Can bouncers fight back? Your rights...
Byline: BETHANY LODGE firstname.lastname@example.org @bethlodge1
FOOTAGE appearing to show bouncers throwing punches when confronted by rowdy clubbers has gone viral on social media in recent weeks.
Debate over whether the doormen are out of order or simply doing their job has been rife following recent reports of retaliation.
With more incidents of bouncers allegedly fighting back, how far can they actually go? And do they have a right to? A woman in Liverpool was filmed taking a swing at a bouncer outside of Hardy's Bar on Easter Sunday.
The footage appears to show the doorman avoiding her punch, before swinging back at her face.
While here on Teesside an incident at Spensley's Emporium in March led to a clubber being hospitalised for his injuries.
Connor Hayes was on a night out with friends when he was knocked out by a bouncer at the Albert Road nightspot.
He said he was trying to negotiate entry for a friend when the doorman launched a single punch, knocking him unconscious.
Cleveland Police were called to the scene but no arrests were made.
Footage of both the incidents was widely shared on social media, provoking opinions from both camps. Some say the bouncers are perfectly entitled to defend themselves, while others believe it is their job to protect party goers, not cause injuries themselves.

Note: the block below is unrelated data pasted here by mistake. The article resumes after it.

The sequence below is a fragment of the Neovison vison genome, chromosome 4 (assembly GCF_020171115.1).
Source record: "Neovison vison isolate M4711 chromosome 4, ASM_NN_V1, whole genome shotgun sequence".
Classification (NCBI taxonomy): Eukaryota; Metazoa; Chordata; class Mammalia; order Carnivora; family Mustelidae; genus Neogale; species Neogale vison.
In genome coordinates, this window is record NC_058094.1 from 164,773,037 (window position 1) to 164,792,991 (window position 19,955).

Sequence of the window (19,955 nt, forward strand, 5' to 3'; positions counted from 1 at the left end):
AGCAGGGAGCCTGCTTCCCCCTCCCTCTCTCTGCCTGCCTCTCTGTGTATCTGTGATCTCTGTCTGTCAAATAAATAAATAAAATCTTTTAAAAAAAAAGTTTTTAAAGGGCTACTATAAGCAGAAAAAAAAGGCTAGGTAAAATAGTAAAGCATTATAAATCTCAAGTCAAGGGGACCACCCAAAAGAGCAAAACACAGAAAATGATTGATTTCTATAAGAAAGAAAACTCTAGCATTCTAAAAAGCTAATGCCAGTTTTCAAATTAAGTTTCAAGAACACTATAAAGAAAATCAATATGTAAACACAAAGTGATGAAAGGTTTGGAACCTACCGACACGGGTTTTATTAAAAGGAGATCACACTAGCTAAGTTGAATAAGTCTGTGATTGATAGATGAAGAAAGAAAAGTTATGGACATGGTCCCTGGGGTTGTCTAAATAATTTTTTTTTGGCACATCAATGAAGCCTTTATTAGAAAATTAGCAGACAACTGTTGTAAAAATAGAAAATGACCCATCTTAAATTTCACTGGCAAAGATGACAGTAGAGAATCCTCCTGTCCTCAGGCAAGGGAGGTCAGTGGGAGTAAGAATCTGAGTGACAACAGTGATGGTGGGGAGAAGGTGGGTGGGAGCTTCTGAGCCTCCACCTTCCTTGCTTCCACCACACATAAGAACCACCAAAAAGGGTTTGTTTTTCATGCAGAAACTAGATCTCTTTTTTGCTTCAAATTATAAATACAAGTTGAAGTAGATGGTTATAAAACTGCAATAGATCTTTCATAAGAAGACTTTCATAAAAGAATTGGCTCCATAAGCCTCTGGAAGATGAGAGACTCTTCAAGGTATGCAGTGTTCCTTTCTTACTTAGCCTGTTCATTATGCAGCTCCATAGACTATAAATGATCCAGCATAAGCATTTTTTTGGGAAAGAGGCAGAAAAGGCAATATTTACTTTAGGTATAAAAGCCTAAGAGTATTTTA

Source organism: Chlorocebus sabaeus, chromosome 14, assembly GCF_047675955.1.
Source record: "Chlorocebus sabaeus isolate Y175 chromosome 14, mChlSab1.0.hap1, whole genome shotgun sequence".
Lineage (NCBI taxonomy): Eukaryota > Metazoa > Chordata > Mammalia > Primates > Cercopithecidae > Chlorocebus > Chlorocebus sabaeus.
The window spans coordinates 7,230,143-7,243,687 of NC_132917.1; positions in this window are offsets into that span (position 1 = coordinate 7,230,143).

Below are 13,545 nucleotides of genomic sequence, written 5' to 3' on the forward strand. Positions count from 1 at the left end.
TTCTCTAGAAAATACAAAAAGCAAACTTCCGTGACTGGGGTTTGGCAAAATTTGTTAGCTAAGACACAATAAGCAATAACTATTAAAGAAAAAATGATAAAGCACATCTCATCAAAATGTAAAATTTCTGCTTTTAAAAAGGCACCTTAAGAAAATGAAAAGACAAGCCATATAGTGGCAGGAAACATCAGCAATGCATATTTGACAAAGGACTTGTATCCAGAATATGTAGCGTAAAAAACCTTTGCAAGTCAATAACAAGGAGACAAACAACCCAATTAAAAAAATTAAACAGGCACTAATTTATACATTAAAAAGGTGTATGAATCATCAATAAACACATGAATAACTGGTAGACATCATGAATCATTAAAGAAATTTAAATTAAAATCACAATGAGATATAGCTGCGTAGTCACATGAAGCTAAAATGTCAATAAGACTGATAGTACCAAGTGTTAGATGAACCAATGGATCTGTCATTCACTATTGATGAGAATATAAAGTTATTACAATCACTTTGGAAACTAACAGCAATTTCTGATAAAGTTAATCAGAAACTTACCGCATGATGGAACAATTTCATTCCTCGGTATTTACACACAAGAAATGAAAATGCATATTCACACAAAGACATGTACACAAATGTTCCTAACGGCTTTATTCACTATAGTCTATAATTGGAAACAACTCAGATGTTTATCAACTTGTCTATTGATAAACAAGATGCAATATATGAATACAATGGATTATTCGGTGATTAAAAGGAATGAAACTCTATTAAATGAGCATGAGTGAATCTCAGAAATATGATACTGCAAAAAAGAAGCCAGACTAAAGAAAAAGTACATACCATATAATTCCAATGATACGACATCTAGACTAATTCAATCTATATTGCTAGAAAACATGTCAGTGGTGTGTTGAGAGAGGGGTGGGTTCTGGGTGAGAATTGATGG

It seems there are differing opinions on a bouncers' rights.
Here is what the law says they are entitled to do: Can they use force? Bouncers should only use force if it is first used against them - they are NOT allowed to use force or violence as they see fit. These rights are the same as any other citizen is entitled to.
What does the law say they can do? Legally bouncers can: | Break up fights between others; | Call the police; | Check for ID; | Protect innocent members of the public from violence; | Respond with equal force; | Refuse entry to a venue; | Ask you to leave, and | Give verbal warnings.
Verbal communication is key.
Bouncers are trained to pacify situations using words, rather than physical force. Their presence is usually enough to keep fracas at bay.
They are not entitled to use force unless threatened themselves.
What do I do if I feel I've been assaulted by a bouncer? If you feel you've been assaulted take the following steps: | Make a written report while the incident is still fresh in your mind; | Take notes of dates, times and where it happened in as much detail as possible; |Request any copies of police reports, and | Take down contact information.
Connor Hayes was injured on a night out in Middlesbrough
|Printer friendly Cite/link Email Feedback|
|Publication:||Evening Gazette (Middlesbrough, England)|
|Date:||May 2, 2017|
|Previous Article:||'I thought I'd never know who my dad was...then he added me on Facebook'.|
|Next Article:||Pundits call for action to end plague of 'diving' for penalties.|